A couple of nights ago, Hattie managed to cruise across the hearth and discover Ryan's vintage Underwood typewriter. She spent about 20 minutes carefully pushing a key, then reaching to touch the letter that popped up in response to her actions. She approached the typewriter with awe, curiosity, and respect, never banging on the keys or playing with it they way she does with other toys. She is truly Daddy's little girl.
Wednesday, January 16, 2008
Thursday, January 3, 2008
I really, really love Playmobil people. I have a Playmobil pirate and a Playmobil mummy that "unwraps" to reveal a Playmobil pharaoh.
Playmobil figures and sets are the bright paradoxes of the toy world. They manage to be detailed in their simplicity. Practically every character has blank, staring eyes, a fingernail crescent of a smile, and C-shaped hands--and women tend to sport uniform under-eye lashes--but the variety of "costumes" and snap-on accessories is fairly staggering. The themes range from the typical farm, zoo, and rescue team cliches to scaled-down sports arenas, sea ports, and a "leisure" category that boasts little plastic people sunbathing on a yacht (the Blue Marlin), racing around on jet skis and ATVs, and picnicking outside of a family camper. Anyone who's checked Commonplace in December might remember that we own a Playmobil nativity set, something that, I believe, Lego has yet to produce.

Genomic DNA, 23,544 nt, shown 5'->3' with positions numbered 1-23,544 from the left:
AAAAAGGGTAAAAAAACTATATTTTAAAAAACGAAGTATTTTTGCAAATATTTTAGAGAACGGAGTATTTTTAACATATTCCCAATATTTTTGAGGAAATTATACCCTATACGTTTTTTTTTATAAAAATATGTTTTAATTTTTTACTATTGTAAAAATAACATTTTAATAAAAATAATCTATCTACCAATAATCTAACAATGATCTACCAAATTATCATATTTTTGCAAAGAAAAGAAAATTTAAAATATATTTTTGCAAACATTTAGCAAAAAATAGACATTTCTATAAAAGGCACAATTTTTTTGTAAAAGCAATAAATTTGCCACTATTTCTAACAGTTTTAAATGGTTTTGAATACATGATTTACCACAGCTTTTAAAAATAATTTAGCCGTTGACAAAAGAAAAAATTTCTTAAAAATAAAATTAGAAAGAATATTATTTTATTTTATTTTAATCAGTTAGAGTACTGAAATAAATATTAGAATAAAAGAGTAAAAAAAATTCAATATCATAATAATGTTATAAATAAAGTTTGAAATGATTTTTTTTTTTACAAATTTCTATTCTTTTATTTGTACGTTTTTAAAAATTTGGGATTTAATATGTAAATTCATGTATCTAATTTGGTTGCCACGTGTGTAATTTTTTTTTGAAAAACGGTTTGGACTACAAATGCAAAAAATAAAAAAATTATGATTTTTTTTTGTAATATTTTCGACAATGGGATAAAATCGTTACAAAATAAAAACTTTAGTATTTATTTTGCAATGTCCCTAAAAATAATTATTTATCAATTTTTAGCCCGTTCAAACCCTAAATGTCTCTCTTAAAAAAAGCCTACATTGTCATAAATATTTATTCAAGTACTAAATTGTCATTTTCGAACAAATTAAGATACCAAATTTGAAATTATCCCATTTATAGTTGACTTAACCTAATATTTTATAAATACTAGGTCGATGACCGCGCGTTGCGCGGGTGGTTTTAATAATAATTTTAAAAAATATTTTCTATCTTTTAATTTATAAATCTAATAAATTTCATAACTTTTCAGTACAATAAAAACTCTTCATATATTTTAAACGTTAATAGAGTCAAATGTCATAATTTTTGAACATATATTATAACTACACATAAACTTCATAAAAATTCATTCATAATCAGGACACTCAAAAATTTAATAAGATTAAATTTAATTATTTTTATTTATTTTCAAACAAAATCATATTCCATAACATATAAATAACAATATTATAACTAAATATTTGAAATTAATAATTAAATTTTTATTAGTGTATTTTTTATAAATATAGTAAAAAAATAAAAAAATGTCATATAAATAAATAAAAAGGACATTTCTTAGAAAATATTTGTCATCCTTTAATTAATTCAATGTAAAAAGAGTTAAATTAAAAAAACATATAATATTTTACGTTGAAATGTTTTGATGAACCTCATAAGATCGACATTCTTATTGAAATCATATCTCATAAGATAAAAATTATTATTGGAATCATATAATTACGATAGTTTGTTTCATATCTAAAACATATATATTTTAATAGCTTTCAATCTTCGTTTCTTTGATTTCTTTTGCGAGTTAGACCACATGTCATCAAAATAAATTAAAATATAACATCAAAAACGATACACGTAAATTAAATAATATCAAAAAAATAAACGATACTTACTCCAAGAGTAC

Tom's Toys, a shop in downtown San Luis Obispo, usually has a Playmobil set of some sort or another featured in its window. For the last month or two, the set-up has been sitting under a banner that says something along the lines of "The Triumphant Procession of the Romans."